The Nine Network and Cricket Australia will soon announce a new long-term contract that will trumpet a breakthrough for viewers. The days of the blackout in cities where matches are not sell-outs will be over, though not until the end of the 2005-2006 season next March.

Of course it could end now, but Nine and Cricket Australia have done a cosy deal that will see advertisers effectively footing the bill for this apparent largesse and that has to be sold to the states.

It’s all a matter of compensation to the cricket authorities and grounds around Australia – or rather it’s mostly about the MCG in Melbourne and the Victorian state cricket authorities. The compensation will be for the money lost from people preferring to stay at home and not watch at the ground.

The problem basically concerns one-day games and Test matches played in Melbourne.

Unlike Sydney and Brisbane, Melbourne is tough to sell out. Sydney, Brisbane and even Adelaide can sell out the first two to three days of a Test and the various one-day games because the grounds are relatively small. The SCG in Sydney for example takes around 44,000 people.

But Melbourne? Well at 90,000, when finished at the end of this year, the MCG is just too big for a sell out, even in the city that claims to be the most sports mad in Australia.

So to get the MCG and Victorian State Cricket mobs onside, Cricket Australia is negotiating a compensation package. That (and smaller packages for the other states – no-one will be left out) will come from the undisclosed amount Nine is paying in the new agreement.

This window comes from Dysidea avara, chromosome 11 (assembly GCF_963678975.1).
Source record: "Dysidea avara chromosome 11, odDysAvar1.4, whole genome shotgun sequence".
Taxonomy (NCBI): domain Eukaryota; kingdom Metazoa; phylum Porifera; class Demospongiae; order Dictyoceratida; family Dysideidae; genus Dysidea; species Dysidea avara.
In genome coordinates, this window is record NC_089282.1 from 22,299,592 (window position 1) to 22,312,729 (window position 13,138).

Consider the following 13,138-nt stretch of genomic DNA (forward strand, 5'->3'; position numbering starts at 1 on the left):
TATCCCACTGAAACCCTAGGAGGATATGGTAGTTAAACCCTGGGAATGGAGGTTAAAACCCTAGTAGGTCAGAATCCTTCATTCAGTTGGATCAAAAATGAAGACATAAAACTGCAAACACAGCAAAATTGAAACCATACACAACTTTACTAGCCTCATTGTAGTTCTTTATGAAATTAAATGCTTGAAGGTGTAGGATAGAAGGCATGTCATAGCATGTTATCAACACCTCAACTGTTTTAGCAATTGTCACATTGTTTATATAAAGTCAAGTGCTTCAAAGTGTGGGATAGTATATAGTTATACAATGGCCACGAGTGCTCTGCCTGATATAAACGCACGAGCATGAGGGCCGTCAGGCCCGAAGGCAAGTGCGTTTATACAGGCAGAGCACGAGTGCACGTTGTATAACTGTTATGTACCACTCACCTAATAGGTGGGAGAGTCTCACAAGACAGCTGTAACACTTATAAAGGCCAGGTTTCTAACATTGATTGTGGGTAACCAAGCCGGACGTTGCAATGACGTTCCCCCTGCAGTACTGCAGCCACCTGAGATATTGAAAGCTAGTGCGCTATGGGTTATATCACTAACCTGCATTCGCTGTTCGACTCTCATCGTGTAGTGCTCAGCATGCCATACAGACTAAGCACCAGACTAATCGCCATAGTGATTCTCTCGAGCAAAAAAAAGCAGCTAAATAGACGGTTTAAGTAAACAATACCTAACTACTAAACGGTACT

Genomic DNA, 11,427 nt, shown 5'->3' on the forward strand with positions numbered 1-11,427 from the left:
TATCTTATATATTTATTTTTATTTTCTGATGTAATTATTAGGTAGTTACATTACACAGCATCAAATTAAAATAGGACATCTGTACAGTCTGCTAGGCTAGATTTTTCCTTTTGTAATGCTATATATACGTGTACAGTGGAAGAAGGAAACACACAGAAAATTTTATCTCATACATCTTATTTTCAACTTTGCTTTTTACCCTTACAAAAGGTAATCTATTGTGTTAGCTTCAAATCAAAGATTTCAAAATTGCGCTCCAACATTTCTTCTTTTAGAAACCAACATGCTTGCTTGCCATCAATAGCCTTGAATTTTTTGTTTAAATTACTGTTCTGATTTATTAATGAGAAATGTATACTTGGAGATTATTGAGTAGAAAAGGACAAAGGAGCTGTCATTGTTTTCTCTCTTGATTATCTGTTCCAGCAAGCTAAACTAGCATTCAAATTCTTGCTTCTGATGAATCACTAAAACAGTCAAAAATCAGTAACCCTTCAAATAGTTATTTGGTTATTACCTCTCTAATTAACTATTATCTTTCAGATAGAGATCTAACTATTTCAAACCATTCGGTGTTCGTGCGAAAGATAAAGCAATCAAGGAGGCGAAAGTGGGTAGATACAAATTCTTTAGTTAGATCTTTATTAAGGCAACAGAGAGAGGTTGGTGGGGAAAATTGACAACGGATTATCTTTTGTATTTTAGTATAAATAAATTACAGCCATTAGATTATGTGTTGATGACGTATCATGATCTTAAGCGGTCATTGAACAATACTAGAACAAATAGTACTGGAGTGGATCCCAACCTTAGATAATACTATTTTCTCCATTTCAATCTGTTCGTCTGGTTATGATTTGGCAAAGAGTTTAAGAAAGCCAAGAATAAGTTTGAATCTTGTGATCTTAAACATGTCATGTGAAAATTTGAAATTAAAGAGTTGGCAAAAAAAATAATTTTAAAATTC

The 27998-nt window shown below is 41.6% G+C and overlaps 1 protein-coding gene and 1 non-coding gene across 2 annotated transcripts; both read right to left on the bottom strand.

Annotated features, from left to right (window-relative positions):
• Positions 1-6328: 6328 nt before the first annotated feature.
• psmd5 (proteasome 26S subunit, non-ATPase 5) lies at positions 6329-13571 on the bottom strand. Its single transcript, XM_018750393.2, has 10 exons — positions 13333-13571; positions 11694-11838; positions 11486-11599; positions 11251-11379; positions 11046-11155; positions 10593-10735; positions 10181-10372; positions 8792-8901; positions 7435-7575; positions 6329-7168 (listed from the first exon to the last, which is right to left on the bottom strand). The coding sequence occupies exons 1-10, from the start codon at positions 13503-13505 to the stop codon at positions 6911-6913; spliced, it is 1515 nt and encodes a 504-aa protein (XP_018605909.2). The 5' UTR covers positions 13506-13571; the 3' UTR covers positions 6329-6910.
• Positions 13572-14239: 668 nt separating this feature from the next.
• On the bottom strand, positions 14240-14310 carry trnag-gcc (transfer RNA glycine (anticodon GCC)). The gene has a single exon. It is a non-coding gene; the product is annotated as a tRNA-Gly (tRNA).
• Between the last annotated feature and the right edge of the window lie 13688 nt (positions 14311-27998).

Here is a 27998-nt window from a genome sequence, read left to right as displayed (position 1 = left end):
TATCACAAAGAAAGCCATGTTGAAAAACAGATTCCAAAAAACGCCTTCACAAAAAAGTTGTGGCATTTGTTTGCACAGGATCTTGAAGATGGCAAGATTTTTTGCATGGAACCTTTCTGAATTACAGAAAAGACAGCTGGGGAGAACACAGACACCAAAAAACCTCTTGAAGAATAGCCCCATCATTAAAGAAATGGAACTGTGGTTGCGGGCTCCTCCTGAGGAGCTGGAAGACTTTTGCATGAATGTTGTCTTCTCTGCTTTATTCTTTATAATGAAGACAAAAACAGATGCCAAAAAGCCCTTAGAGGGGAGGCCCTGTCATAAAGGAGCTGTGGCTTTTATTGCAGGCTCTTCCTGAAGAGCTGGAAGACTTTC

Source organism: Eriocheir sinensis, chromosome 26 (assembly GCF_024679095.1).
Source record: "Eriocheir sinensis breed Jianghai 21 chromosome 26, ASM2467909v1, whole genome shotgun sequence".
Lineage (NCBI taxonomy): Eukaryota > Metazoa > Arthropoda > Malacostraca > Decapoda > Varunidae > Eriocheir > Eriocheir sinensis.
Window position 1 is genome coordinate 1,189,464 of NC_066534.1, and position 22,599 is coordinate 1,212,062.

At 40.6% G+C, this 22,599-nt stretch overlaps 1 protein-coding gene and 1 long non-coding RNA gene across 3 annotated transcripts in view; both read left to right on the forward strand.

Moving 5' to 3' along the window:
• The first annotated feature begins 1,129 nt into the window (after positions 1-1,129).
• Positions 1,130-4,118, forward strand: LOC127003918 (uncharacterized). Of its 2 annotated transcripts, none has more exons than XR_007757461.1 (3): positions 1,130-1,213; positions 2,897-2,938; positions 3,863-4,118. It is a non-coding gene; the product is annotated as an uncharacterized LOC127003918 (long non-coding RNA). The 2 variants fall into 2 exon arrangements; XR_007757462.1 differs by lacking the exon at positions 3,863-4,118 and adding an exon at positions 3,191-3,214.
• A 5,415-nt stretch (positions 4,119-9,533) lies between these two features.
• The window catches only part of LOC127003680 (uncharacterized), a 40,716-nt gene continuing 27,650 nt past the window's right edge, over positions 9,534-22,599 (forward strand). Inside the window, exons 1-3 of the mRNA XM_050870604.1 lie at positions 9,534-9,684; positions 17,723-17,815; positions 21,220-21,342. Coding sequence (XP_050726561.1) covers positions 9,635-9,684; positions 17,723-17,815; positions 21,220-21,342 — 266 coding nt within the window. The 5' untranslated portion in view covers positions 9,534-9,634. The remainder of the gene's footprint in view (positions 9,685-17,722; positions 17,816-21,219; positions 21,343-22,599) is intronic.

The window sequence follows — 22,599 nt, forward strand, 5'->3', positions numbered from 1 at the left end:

And how will Nine pay for this? By charging advertisers more by pointing out that there will be no blackouts and that all games will be live.

Most money will be paid to the MCG and the troubled Victorian Cricket Association to win their approval. The compensation will allow Nine to broadcast live in the second biggest advertising market in the country.

The first series to be played under the new format and broadcast rules will be the Ashes when the Poms tour here in 2006-2007.

While it’s been pitched as being good for viewers, the real winner, as always, is Nine. If it couldn’t see a way to make more money after paying out more money, then it wouldn’t be done.

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Peter Fray
Peter Fray
Editor-in-chief of Crikey
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